Promoting fundamental British values and SMSC in primary schools

The Department for Education (DfE) states that schools must prepare children for ‘life in Britain’. Part of that requirement includes promoting ‘fundamental British values’ (FBV), which might seem daunting at first. But there’s no need to worry. At Cornerstones, we’ve got it covered.

How do Ofsted define FBV?

Understanding FBV isn’t as tricky as you might think. Indeed, there’s a good chance that your school already covers a lot of what’s required.

Ofsted defines FBV as:

  • democracy
  • the rule of law
  • individual liberty
  • mutual respect for and tolerance of those with different faiths and beliefs and for those without faith.

The advice from the Department for Education is that schools should promote FBV through their spiritual, moral, social and cultural (SMSC) curriculum.

It’s also worth noting that the degree to which your school promotes SMSC and FBV directly affects how Ofsted judges its overall effectiveness, quality and standards.

You can read the criteria outlined in points 135–139 of the Ofsted Schools Inspection Handbook 2016.

What must schools teach?

Chances are, most schools will say that they promote SMSC and FBV through assemblies, school council work and their behaviour policy. These are all valid and valuable ways of engaging children in this type of learning.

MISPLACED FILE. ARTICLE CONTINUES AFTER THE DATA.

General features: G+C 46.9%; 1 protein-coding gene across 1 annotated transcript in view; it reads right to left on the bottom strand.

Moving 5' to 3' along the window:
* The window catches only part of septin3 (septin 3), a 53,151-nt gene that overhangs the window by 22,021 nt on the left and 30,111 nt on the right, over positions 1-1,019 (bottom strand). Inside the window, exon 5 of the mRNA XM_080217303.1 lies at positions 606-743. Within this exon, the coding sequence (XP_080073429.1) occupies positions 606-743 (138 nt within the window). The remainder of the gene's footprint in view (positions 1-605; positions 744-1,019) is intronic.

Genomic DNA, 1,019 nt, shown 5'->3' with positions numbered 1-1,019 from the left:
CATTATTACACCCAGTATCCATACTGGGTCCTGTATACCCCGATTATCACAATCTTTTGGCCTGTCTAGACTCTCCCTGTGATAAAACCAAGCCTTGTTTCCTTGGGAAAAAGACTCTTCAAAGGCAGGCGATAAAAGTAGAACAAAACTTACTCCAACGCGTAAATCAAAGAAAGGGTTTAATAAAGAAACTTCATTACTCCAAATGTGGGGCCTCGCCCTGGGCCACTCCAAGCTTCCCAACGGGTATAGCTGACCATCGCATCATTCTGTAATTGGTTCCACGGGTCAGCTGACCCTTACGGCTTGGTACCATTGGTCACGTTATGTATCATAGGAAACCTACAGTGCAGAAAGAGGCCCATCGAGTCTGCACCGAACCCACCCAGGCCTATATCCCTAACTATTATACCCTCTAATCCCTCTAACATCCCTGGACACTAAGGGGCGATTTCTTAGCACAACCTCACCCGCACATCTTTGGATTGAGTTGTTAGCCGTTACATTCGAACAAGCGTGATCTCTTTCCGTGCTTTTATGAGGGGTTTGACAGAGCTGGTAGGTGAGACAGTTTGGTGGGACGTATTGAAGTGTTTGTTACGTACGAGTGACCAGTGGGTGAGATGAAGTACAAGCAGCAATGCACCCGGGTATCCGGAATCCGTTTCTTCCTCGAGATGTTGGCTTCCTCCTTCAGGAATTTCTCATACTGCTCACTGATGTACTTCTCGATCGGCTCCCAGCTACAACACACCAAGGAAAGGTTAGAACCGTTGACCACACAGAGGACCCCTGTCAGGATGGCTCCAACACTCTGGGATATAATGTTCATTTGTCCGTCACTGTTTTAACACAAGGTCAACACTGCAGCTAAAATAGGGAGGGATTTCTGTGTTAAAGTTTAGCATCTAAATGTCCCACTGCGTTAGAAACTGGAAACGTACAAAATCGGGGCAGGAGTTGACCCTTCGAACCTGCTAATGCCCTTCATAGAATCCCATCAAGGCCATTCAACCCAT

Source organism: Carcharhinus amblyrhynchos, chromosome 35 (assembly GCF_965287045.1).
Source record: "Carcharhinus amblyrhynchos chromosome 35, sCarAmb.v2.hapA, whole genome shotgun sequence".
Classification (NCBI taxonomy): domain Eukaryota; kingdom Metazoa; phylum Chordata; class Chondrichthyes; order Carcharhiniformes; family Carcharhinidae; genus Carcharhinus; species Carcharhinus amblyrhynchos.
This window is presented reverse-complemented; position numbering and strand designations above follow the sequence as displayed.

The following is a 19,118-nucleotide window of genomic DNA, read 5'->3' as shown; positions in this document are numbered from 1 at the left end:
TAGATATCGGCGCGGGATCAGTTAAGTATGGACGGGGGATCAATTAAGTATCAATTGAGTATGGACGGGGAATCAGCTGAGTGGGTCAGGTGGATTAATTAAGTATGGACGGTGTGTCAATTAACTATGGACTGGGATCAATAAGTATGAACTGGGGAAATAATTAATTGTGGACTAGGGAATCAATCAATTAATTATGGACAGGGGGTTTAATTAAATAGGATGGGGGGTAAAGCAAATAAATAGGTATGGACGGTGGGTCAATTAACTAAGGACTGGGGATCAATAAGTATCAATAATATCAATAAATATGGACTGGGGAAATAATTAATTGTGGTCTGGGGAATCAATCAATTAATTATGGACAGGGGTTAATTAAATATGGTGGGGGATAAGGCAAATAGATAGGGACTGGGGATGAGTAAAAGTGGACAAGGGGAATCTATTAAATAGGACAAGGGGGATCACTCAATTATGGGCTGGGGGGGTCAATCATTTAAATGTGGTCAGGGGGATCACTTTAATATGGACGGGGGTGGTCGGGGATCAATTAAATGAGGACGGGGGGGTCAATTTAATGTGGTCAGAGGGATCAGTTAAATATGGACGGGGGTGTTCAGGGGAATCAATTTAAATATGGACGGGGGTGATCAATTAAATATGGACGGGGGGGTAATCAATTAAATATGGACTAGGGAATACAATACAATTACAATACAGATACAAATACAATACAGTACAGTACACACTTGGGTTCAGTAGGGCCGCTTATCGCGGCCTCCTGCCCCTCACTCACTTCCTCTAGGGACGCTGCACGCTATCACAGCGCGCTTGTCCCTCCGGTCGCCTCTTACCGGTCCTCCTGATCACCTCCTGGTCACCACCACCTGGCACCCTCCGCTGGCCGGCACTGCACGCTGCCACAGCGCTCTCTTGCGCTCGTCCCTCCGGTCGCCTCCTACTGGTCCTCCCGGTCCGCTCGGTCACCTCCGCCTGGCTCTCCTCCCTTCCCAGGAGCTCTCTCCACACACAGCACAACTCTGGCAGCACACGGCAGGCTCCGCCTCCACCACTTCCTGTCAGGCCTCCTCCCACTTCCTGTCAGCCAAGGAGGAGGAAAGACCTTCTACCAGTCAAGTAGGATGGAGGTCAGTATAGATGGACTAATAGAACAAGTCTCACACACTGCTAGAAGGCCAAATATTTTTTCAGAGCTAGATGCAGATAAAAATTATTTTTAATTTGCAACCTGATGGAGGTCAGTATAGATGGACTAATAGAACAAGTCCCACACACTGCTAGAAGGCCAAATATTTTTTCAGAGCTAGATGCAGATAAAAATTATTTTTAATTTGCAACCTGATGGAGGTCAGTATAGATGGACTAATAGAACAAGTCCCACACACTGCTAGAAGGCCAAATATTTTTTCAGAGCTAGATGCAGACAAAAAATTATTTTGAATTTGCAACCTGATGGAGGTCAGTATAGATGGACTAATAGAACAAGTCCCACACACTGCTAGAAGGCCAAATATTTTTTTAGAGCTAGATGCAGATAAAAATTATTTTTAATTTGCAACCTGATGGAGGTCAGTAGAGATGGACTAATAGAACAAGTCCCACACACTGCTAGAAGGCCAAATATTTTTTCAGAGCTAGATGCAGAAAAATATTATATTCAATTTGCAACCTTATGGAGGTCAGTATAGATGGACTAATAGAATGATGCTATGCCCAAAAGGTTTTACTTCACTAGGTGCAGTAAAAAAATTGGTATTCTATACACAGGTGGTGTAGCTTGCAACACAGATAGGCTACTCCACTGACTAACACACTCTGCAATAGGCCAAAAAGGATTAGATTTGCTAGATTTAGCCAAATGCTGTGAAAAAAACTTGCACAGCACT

However, to be considered outstanding, Ofsted requires schools to put SMSC and FBV at the heart of the school’s work.

Just putting a few posters on the wall and tweaking the assembly content won’t quite cut it when it comes to inspection time. You need to embed SMSC and FBV into every part of school life. Don’t panic. It’s perfectly possible.

Putting SMSC and fundamental British values at the heart of your school’s work

Our pedagogy is the foundation of all Cornerstones products. Using the Cornerstones Curriculum and our additional products gives schools everything they need to meet Ofsted’s high standards for promoting FBV through SMSC.

We’ve made a short video that outlines exactly how the Cornerstones pedagogy promotes SMSC.

How does the Cornerstones Curriculum help schools promote fundamental British values?

The Cornerstones Curriculum is delivered through more than 80 exciting Imaginative Learning Projects (ILPs). Many ILPs give schools plenty of opportunities to promote aspects of SMSC and FBV. For example in Y1, children explore what is right and wrong in the exciting Year 1 ‘Superheroes’ project, while in Y3 children learn about the the rule of law and respect and tolerance, in the popular project ‘Heroes and Villains’. In Y6, the project ‘A child’s war’ explores the wide range of cultural influences that have shaped our heritage and allows children to explore the effects and consequences of World War II. An SMSC and FBV coverage checker is currently in development to help Cornerstones schools identify coverage across school.

SMSC skills based on Ofsted criteria

We have recently devised a set of skills based on Ofsted’s latest definitions of SMSC and are in the process of mapping them to every ILP in the Cornerstones Curriculum.